National CPR and AED Awareness Week, June 1– 7, aims to raise awareness and increase the number of people who perform CPR in cardiac arrest emergencies. Each year, more than 350,000 out-of-hospital cardiac arrests occur in the United States. About 90 percent of people who suffer out-of-hospital cardiac arrests die. That’s why the American Heart Association – the world’s leading voluntary organization dedicated to building healthier lives, free of cardiovascular diseases and stroke – is highlighting the importance of bystander CPR. The AHA sets the guidelines for CPR used in the United States and worldwide.
When a person has a cardiac arrest, survival depends on immediately receiving CPR from someone nearby. CPR, especially if performed immediately, can triple a cardiac arrest victim’s chance of survival. Higher bystander CPR rates have been linked to greater survival rates after a cardiac arrest. Cardiac arrest is when the heart suddenly stops beating, or beats irregularly, not able to pump enough blood for survival.
Only about 46 percent of people who experience an out-of-hospital cardiac arrest receive the immediate help that they need before professional help arrives. Many Americans don’t perform CPR because they don’t know what to do or they are afraid of hurting the person. To help increase the likelihood of people performing CPR in an emergency, the Association recommends Hands-Only CPR, which has two easy steps. Step 1: Call 911. Step 2: Push hard and fast in the center of the chest until help arrives. Take 90 seconds to learn how to save a life at www.heart.org/HandsOnlyCPR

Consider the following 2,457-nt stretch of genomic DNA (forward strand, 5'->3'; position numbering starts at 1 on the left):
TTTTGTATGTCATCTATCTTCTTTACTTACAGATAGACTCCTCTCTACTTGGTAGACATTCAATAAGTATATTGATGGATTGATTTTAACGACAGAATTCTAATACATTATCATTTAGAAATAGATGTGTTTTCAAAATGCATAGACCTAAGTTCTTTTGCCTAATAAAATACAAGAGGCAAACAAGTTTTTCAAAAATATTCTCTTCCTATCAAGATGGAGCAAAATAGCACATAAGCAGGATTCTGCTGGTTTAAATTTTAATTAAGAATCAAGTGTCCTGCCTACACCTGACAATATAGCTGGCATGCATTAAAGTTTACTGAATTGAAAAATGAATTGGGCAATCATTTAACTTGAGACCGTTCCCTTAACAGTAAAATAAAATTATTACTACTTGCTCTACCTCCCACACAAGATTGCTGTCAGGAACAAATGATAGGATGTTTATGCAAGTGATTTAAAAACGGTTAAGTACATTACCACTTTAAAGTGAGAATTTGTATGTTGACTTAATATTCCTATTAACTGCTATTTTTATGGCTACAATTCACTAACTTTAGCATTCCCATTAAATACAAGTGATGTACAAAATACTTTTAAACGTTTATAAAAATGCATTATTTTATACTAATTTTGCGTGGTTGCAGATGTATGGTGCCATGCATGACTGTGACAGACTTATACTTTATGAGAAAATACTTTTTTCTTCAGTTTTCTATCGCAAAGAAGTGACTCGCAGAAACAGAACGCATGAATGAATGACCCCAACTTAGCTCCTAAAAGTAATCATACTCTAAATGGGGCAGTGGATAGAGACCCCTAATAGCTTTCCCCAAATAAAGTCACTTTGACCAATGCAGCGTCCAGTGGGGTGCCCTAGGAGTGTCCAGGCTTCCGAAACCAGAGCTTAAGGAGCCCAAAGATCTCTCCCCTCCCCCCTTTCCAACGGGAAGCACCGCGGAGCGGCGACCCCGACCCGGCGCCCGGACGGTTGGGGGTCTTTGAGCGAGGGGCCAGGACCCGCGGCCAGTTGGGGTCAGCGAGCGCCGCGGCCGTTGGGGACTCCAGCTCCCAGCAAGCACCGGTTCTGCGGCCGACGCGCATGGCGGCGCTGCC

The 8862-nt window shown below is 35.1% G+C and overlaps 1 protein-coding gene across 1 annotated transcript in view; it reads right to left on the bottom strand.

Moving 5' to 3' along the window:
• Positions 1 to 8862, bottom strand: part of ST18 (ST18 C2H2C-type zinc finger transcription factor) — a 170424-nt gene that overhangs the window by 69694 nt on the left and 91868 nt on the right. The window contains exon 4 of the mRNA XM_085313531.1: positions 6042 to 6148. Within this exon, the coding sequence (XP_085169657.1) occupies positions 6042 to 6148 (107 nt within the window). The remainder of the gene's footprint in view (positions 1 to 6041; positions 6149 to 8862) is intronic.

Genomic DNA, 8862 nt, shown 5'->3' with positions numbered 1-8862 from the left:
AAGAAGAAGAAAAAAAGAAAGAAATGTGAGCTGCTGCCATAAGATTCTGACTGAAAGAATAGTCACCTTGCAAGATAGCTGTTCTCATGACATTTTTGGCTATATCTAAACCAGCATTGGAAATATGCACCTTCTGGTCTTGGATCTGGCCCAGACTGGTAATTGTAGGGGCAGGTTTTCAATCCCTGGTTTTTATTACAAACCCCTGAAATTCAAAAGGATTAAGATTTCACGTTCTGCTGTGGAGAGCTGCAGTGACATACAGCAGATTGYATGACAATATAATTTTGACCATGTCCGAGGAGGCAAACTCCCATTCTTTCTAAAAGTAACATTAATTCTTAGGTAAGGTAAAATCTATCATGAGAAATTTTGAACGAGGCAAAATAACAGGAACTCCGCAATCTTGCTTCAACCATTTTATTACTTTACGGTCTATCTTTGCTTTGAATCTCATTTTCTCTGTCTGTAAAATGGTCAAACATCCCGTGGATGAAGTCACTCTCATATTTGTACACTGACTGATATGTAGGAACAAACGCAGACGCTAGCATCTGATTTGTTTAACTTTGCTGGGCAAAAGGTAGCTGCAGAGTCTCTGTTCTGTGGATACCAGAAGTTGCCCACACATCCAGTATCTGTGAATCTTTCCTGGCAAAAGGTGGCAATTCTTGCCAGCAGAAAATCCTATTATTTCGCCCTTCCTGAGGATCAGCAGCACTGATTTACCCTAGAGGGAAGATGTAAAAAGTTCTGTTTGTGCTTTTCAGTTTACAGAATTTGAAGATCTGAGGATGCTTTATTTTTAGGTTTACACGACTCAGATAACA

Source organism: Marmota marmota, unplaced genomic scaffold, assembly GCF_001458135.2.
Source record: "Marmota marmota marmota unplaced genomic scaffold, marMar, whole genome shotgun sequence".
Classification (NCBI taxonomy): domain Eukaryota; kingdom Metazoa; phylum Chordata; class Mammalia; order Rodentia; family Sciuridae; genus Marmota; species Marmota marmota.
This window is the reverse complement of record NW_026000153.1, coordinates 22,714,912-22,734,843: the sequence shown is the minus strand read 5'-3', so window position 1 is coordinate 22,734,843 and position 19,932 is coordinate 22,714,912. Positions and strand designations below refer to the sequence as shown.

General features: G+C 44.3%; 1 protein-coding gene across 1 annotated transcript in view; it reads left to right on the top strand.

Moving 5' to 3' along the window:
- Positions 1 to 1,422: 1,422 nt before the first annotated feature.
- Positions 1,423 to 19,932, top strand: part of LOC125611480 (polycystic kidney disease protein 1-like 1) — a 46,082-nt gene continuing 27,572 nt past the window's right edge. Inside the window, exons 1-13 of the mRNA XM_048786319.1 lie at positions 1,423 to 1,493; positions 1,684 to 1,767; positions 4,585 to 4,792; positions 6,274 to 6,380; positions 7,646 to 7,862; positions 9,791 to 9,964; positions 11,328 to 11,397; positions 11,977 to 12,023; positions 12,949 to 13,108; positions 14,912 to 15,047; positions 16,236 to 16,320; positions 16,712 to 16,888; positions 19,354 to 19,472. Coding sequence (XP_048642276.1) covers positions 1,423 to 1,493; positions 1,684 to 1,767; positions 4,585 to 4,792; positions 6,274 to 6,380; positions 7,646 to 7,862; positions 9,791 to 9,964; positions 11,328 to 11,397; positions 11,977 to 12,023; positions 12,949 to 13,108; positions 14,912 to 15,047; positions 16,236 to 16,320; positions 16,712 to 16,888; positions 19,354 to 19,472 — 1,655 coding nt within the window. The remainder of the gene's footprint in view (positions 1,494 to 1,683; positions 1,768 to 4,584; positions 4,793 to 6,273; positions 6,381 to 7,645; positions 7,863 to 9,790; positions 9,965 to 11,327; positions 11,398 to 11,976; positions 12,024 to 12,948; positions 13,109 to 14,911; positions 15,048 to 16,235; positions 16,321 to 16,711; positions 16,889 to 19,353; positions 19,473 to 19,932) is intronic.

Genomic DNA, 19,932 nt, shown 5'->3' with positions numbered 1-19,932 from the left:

In the Hudson Valley, Active International is a Hands-Only CPR School Kit sponsor to help schools satisfy the state education requirement for the training for students prior to graduation. Students at Fieldstone Middle School in Thiels used the donated kit to learn Hands-Only CPR during their health course on June 6th. Students took turns performing chest compressions on mannequins to the beat of “Staying Alive.” The skill can be taught in one class period. It is training that will stay with them through adulthood ready if they ever encounter a cardiac emergency.
Alice Schoen of Rye Brook knows the importance of bystander CPR. Her son Jordan collapsed from sudden cardiac arrest during a Blind Brook High School basketball game in December. He was saved with bystander CPR performed by a family friend—a doctor–sitting the stands, school athletic personnel, police, and eventually EMS workers. The team of rescuers used CPR and an automatic external defibrillator to resuscitate Jordan and save his life.
His mother realized the incredible luck and timing that helped save her son’s life. There assembled in that moment of chaos a doctor, police, trained athletic personnel, EMS—all professionally trained in CPR, all ready and trained to save a life. But she didn’t want to leave the next cardiac arrest victim’s life to be left to chance. “Tragedy can strike when you’re not prepared. I wanted to take the chance out of it,” said Schoen.